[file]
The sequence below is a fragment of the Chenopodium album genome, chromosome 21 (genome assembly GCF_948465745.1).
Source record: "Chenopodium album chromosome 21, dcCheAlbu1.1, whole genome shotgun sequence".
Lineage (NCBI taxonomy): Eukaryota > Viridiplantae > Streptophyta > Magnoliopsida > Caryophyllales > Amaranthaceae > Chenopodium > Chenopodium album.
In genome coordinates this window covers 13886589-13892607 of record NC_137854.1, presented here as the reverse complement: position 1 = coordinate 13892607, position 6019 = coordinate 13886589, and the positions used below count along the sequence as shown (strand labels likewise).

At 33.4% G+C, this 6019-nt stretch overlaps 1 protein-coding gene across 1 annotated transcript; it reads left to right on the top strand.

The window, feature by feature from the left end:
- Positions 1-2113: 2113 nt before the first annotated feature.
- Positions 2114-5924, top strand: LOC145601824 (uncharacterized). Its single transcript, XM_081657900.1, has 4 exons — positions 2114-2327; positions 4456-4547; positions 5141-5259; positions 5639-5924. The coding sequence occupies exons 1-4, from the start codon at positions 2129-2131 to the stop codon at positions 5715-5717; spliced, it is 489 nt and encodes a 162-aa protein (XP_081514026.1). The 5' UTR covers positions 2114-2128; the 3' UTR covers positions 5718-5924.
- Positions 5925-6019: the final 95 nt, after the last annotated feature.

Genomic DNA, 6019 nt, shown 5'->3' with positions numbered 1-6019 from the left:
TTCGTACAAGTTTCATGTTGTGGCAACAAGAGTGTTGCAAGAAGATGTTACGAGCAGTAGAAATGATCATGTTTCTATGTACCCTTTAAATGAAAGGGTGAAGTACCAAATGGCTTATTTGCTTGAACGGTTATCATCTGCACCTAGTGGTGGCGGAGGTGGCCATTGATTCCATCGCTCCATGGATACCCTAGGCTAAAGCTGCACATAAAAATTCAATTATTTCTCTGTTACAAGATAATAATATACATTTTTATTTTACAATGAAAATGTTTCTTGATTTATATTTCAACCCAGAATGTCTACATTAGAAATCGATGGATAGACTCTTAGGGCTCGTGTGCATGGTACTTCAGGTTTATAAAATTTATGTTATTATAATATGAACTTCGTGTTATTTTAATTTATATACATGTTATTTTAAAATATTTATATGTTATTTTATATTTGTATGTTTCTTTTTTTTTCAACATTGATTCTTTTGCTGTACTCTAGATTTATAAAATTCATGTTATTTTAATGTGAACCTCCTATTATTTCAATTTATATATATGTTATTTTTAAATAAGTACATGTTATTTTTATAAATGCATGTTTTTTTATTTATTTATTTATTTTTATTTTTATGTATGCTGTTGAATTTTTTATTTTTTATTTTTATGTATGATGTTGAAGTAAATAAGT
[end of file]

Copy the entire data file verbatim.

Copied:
The sequence below is a fragment of the Chenopodium album genome, chromosome 21 (genome assembly GCF_948465745.1).
Source record: "Chenopodium album chromosome 21, dcCheAlbu1.1, whole genome shotgun sequence".
Lineage (NCBI taxonomy): Eukaryota > Viridiplantae > Streptophyta > Magnoliopsida > Caryophyllales > Amaranthaceae > Chenopodium > Chenopodium album.
In genome coordinates this window covers 13886589-13892607 of record NC_137854.1, presented here as the reverse complement: position 1 = coordinate 13892607, position 6019 = coordinate 13886589, and the positions used below count along the sequence as shown (strand labels likewise).

At 33.4% G+C, this 6019-nt stretch overlaps 1 protein-coding gene across 1 annotated transcript; it reads left to right on the top strand.

The window, feature by feature from the left end:
- Positions 1-2113: 2113 nt before the first annotated feature.
- Positions 2114-5924, top strand: LOC145601824 (uncharacterized). Its single transcript, XM_081657900.1, has 4 exons — positions 2114-2327; positions 4456-4547; positions 5141-5259; positions 5639-5924. The coding sequence occupies exons 1-4, from the start codon at positions 2129-2131 to the stop codon at positions 5715-5717; spliced, it is 489 nt and encodes a 162-aa protein (XP_081514026.1). The 5' UTR covers positions 2114-2128; the 3' UTR covers positions 5718-5924.
- Positions 5925-6019: the final 95 nt, after the last annotated feature.

Genomic DNA, 6019 nt, shown 5'->3' with positions numbered 1-6019 from the left:
TTCGTACAAGTTTCATGTTGTGGCAACAAGAGTGTTGCAAGAAGATGTTACGAGCAGTAGAAATGATCATGTTTCTATGTACCCTTTAAATGAAAGGGTGAAGTACCAAATGGCTTATTTGCTTGAACGGTTATCATCTGCACCTAGTGGTGGCGGAGGTGGCCATTGATTCCATCGCTCCATGGATACCCTAGGCTAAAGCTGCACATAAAAATTCAATTATTTCTCTGTTACAAGATAATAATATACATTTTTATTTTACAATGAAAATGTTTCTTGATTTATATTTCAACCCAGAATGTCTACATTAGAAATCGATGGATAGACTCTTAGGGCTCGTGTGCATGGTACTTCAGGTTTATAAAATTTATGTTATTATAATATGAACTTCGTGTTATTTTAATTTATATACATGTTATTTTAAAATATTTATATGTTATTTTATATTTGTATGTTTCTTTTTTTTTCAACATTGATTCTTTTGCTGTACTCTAGATTTATAAAATTCATGTTATTTTAATGTGAACCTCCTATTATTTCAATTTATATATATGTTATTTTTAAATAAGTACATGTTATTTTTATAAATGCATGTTTTTTTATTTATTTATTTATTTTTATTTTTATGTATGCTGTTGAATTTTTTATTTTTTATTTTTATGTATGATGTTGAAGTAAATAAGT